As Amazon encroaches on supermarket territory, traditional European retailers are taking bigger steps to fight the U.S. e-commerce giant by offering more non-food products and using extensive store networks as delivery hubs, according to Reuters.
Persistent food price deflation across Europe helped trigger Britain's Sainsbury's bid for home products retailer Argos. That follows Dutch chain Ahold's purchase of leading e-commerce site Bol.com in 2012 and French Casino's decision to take full control of e-commerce retailer Cdiscount in 2011.
Sainsbury's hopes that using its stores as pick-up points for a wider range of goods will boost profitability. Ahold and Casino have both achieved more sales volume through their stores by encouraging customers to pick up non-food orders at their supermarkets. Ahold's online sales grew more than 30 percent in the fourth quarter while discount customers can collect goods from 2,500 Casino stores.
"Food retailers offering non-food is a necessary survival move," said Sophie Albizua of retail consultancy eNova Partnership. "Margins in food are razor thin and margins in online food are almost non-existent so non-food is a way to have a slice of a more viable market."
Britain is one of the world's most advanced markets for grocery ecommerce. Even German discounter Aldi, which has been skeptical about ecommerce, is feeling the pressure to change. Its British arm started to sell wine online in January.
But it has taken pioneers like Tesco and Ocado decades to reach break-even, as keeping fresh produce at the right temperature makes logistics pricey.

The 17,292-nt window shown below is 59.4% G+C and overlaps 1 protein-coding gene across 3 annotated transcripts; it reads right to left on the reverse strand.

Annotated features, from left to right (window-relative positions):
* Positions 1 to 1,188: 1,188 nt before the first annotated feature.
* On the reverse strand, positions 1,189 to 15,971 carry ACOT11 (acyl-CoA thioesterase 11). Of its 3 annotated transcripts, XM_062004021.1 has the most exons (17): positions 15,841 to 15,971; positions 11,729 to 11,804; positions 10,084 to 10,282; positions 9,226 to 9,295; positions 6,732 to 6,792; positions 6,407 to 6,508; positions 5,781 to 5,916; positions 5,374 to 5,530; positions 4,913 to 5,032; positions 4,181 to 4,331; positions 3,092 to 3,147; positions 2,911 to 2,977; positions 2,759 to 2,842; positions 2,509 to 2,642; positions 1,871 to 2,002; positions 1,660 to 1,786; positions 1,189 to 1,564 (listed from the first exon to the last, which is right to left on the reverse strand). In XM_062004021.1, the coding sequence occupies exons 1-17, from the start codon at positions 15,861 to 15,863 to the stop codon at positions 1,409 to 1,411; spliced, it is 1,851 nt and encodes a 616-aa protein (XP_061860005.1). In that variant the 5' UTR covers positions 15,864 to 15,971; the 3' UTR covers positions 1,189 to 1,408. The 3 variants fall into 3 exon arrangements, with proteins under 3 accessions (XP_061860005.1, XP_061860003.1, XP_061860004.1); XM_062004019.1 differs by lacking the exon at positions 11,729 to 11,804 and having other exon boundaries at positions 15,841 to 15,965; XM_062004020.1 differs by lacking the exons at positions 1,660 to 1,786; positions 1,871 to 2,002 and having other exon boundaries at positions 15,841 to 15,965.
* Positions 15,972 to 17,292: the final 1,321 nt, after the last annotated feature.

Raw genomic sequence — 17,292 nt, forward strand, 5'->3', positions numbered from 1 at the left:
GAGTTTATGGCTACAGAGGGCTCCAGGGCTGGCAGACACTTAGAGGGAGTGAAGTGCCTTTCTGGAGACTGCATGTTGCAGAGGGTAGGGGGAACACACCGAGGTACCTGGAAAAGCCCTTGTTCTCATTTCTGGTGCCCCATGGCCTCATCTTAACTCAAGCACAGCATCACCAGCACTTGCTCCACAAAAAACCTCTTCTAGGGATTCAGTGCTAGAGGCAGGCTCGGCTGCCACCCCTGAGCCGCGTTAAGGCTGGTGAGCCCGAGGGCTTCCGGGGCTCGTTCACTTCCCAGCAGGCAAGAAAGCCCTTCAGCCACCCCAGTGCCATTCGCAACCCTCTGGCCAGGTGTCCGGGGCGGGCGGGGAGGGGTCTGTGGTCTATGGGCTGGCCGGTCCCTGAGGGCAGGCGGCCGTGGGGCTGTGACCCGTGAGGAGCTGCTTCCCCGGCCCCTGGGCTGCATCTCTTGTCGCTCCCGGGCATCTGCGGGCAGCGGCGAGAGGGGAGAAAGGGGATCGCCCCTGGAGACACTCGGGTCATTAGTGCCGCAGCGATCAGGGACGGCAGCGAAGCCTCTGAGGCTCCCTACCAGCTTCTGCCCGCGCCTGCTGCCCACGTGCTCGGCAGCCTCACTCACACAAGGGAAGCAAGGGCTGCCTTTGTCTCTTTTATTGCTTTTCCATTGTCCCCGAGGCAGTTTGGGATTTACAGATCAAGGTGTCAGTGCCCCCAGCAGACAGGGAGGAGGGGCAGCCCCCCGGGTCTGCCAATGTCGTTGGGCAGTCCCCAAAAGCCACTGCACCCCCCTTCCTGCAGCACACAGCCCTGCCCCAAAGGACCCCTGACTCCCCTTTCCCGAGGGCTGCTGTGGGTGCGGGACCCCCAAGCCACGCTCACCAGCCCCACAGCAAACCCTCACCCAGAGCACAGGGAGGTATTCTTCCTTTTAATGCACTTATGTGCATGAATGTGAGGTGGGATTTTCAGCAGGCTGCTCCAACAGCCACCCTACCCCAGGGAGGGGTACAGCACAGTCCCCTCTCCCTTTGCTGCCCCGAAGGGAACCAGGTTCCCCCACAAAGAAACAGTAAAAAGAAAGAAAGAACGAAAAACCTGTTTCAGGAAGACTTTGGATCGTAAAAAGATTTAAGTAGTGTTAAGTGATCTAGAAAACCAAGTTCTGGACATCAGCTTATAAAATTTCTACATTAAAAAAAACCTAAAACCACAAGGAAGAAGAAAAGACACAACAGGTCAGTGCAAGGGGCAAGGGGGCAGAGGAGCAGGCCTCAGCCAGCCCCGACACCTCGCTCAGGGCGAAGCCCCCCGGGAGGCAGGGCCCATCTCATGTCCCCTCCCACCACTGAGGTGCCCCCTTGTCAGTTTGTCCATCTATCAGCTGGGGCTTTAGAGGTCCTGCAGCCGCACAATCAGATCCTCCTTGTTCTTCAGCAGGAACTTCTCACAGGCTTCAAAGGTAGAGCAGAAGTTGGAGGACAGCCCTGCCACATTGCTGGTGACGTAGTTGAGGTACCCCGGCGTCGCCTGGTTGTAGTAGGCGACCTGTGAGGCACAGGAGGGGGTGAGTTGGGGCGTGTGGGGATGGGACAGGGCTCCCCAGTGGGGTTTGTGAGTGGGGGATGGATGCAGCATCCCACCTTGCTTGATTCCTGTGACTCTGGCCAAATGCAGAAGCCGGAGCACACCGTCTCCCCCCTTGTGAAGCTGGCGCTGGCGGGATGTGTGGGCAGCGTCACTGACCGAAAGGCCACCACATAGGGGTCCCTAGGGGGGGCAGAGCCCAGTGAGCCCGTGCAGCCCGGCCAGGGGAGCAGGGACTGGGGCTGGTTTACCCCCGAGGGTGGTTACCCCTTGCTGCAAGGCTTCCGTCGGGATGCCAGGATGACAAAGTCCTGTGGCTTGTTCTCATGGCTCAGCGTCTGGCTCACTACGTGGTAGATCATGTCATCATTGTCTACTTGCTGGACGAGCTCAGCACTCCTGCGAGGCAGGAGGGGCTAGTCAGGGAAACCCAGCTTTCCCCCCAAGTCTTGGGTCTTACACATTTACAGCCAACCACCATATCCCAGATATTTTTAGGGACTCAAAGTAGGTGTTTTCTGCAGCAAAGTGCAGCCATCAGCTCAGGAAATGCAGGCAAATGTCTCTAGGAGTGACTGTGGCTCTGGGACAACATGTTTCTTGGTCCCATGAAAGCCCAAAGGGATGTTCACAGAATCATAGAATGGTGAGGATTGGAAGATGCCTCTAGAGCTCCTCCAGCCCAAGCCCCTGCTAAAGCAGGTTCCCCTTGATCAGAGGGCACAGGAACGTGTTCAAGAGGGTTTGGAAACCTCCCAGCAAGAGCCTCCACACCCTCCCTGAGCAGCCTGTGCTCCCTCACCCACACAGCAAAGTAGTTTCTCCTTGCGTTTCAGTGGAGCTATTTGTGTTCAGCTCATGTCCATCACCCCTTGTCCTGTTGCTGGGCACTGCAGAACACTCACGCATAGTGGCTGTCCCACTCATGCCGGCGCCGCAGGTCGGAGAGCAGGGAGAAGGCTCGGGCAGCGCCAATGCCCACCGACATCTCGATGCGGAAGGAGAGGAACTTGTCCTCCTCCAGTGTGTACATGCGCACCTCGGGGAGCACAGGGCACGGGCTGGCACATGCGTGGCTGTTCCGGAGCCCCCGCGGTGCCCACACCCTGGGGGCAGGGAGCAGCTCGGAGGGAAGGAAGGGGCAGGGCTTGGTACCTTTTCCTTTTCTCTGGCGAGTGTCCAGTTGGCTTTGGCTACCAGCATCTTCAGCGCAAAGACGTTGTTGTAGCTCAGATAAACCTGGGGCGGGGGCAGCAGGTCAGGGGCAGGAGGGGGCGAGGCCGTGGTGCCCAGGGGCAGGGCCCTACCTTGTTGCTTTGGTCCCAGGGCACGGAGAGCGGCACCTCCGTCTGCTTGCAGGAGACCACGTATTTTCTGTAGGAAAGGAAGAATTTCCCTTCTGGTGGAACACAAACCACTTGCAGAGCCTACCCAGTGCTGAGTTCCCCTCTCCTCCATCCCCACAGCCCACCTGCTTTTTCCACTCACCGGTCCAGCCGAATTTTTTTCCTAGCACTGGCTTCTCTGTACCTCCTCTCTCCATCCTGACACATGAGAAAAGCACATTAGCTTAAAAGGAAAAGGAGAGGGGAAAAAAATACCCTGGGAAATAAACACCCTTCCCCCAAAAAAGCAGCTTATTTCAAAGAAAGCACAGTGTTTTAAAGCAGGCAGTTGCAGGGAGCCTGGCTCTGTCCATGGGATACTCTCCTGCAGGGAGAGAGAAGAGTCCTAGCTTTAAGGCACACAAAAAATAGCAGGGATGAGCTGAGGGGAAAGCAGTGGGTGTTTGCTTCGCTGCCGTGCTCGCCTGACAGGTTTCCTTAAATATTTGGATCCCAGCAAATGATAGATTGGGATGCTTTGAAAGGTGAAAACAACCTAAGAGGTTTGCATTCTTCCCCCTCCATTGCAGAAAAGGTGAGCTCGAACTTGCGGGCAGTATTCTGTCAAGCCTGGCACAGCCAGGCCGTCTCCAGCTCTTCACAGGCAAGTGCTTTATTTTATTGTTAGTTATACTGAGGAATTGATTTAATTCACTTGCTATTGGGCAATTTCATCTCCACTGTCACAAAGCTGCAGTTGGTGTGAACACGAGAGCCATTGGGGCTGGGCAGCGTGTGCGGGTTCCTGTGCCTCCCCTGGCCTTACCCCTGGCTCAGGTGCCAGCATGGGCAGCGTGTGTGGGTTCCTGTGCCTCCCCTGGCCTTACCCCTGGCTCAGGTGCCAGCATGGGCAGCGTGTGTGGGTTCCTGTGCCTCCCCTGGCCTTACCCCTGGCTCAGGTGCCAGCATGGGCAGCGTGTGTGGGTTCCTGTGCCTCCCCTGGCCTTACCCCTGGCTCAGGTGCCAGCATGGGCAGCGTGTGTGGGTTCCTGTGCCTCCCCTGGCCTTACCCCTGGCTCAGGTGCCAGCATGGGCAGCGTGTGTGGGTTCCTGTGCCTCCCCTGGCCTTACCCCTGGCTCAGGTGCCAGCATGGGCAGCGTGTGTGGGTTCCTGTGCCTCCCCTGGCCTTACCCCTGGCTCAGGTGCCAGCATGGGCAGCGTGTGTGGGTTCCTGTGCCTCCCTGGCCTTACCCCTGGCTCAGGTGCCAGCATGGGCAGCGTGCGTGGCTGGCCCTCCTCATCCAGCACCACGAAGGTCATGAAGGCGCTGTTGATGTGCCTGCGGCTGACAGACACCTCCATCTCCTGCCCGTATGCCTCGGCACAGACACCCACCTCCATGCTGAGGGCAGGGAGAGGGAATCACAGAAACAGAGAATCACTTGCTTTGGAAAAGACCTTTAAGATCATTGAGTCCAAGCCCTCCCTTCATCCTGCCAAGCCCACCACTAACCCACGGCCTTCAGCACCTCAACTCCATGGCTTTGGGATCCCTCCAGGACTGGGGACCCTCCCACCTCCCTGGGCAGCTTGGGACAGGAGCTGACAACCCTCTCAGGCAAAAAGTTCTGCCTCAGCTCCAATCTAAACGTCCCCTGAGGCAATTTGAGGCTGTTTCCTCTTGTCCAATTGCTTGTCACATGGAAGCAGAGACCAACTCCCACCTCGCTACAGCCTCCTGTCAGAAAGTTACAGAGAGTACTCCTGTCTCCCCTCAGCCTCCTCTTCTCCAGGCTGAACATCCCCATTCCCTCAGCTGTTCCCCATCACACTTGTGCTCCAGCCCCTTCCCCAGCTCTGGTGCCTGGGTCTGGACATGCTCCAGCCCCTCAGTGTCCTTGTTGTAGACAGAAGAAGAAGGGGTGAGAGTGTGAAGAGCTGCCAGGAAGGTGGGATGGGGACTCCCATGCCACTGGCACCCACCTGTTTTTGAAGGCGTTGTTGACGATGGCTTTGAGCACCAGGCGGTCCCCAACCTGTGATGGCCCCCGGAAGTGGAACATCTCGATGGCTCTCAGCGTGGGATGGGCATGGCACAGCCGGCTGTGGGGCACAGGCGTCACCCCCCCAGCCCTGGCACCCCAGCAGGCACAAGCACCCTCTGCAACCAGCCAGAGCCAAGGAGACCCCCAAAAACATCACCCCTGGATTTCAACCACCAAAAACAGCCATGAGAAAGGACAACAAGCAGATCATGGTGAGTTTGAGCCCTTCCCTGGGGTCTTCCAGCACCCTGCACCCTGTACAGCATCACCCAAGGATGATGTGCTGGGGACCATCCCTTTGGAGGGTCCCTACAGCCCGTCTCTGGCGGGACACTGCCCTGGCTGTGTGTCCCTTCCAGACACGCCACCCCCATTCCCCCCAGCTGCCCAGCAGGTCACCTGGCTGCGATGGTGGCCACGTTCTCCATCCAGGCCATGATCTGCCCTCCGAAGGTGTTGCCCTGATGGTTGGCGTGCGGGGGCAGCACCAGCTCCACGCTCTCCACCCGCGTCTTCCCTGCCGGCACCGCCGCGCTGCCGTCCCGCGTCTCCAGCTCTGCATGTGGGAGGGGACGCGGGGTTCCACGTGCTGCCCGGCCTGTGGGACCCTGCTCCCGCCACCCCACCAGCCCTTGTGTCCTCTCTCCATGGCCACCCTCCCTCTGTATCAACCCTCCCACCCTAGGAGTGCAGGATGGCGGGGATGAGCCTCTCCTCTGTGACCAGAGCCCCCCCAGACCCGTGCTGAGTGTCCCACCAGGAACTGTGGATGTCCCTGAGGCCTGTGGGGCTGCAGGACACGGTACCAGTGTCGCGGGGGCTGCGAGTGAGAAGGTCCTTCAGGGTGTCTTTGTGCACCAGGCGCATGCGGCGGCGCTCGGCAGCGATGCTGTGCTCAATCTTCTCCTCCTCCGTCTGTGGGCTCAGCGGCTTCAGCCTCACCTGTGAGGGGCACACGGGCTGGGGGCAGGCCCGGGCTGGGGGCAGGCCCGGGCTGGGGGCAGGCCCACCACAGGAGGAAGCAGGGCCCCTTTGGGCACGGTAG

To have a chance of turning a profit in grocery e-commerce, retailers need scale and they are more likely to recoup delivery costs if they can get shoppers to add higher margin non-food items to their fruit and veg shop, or better still, they would prefer customers to pick up orders themselves from a store.
As e-commerce leaches sales from stores, many retailers have looked for ways to trim their expensive real estate portfolios. However, stores can be an asset in the fight against Amazon if used as distribution hubs for goods ordered online.
"From a real estate perspective, supermarkets are in a prime position due to their proximity to customers," said Carl Hartman, head of logistics technology company Temando, which expects customers to demand ever faster, more flexible delivery.
Sainsbury's Chief Executive Mike Coupe says buying Argos would give the combined group a major advantage over Amazon due to a network of 2,000 stores-cum-collection points.
"The more points of distribution you have ... the more attractive and convenient that is for customers, because in the end, retailing generally is driven by proximity," he said.
Coupe noted that department store chain John Lewis says half of its online orders are now collected in store, with 35 percent picked up from its sister chain of Waitrose supermarkets.
Recognizing the popularity of "click and collect" in Europe, Amazon is setting up a network of parcel lockers to offer a broader range of pick-up options.
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